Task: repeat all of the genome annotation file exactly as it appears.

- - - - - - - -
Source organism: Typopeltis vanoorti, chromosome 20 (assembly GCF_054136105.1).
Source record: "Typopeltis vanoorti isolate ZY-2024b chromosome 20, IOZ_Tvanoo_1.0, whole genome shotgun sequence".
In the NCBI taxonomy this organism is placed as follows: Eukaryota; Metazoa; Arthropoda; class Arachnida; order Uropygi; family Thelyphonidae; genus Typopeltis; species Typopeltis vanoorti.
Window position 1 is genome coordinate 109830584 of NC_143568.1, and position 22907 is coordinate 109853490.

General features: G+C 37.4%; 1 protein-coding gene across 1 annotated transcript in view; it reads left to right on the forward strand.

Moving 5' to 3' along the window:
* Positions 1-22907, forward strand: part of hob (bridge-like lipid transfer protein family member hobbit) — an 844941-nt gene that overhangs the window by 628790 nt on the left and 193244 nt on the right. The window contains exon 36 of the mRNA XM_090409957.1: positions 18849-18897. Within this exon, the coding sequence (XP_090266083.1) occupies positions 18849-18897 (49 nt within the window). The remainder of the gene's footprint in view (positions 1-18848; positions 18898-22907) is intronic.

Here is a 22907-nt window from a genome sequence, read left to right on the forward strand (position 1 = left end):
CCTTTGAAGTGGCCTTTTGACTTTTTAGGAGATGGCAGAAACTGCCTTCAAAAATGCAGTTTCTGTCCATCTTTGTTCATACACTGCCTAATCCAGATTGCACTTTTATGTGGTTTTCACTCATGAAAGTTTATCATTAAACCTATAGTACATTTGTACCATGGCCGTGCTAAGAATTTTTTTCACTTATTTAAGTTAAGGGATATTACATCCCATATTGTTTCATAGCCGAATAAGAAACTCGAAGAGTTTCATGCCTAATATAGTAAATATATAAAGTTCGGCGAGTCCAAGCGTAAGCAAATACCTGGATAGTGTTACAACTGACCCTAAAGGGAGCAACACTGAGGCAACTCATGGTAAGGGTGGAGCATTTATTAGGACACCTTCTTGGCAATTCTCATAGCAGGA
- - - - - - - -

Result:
Source organism: Typopeltis vanoorti, chromosome 20 (assembly GCF_054136105.1).
Source record: "Typopeltis vanoorti isolate ZY-2024b chromosome 20, IOZ_Tvanoo_1.0, whole genome shotgun sequence".
In the NCBI taxonomy this organism is placed as follows: Eukaryota; Metazoa; Arthropoda; class Arachnida; order Uropygi; family Thelyphonidae; genus Typopeltis; species Typopeltis vanoorti.
Window position 1 is genome coordinate 109830584 of NC_143568.1, and position 22907 is coordinate 109853490.

General features: G+C 37.4%; 1 protein-coding gene across 1 annotated transcript in view; it reads left to right on the forward strand.

Moving 5' to 3' along the window:
* Positions 1-22907, forward strand: part of hob (bridge-like lipid transfer protein family member hobbit) — an 844941-nt gene that overhangs the window by 628790 nt on the left and 193244 nt on the right. The window contains exon 36 of the mRNA XM_090409957.1: positions 18849-18897. Within this exon, the coding sequence (XP_090266083.1) occupies positions 18849-18897 (49 nt within the window). The remainder of the gene's footprint in view (positions 1-18848; positions 18898-22907) is intronic.

Here is a 22907-nt window from a genome sequence, read left to right on the forward strand (position 1 = left end):
CCTTTGAAGTGGCCTTTTGACTTTTTAGGAGATGGCAGAAACTGCCTTCAAAAATGCAGTTTCTGTCCATCTTTGTTCATACACTGCCTAATCCAGATTGCACTTTTATGTGGTTTTCACTCATGAAAGTTTATCATTAAACCTATAGTACATTTGTACCATGGCCGTGCTAAGAATTTTTTTCACTTATTTAAGTTAAGGGATATTACATCCCATATTGTTTCATAGCCGAATAAGAAACTCGAAGAGTTTCATGCCTAATATAGTAAATATATAAAGTTCGGCGAGTCCAAGCGTAAGCAAATACCTGGATAGTGTTACAACTGACCCTAAAGGGAGCAACACTGAGGCAACTCATGGTAAGGGTGGAGCATTTATTAGGACACCTTCTTGGCAATTCTCATAGCAGGA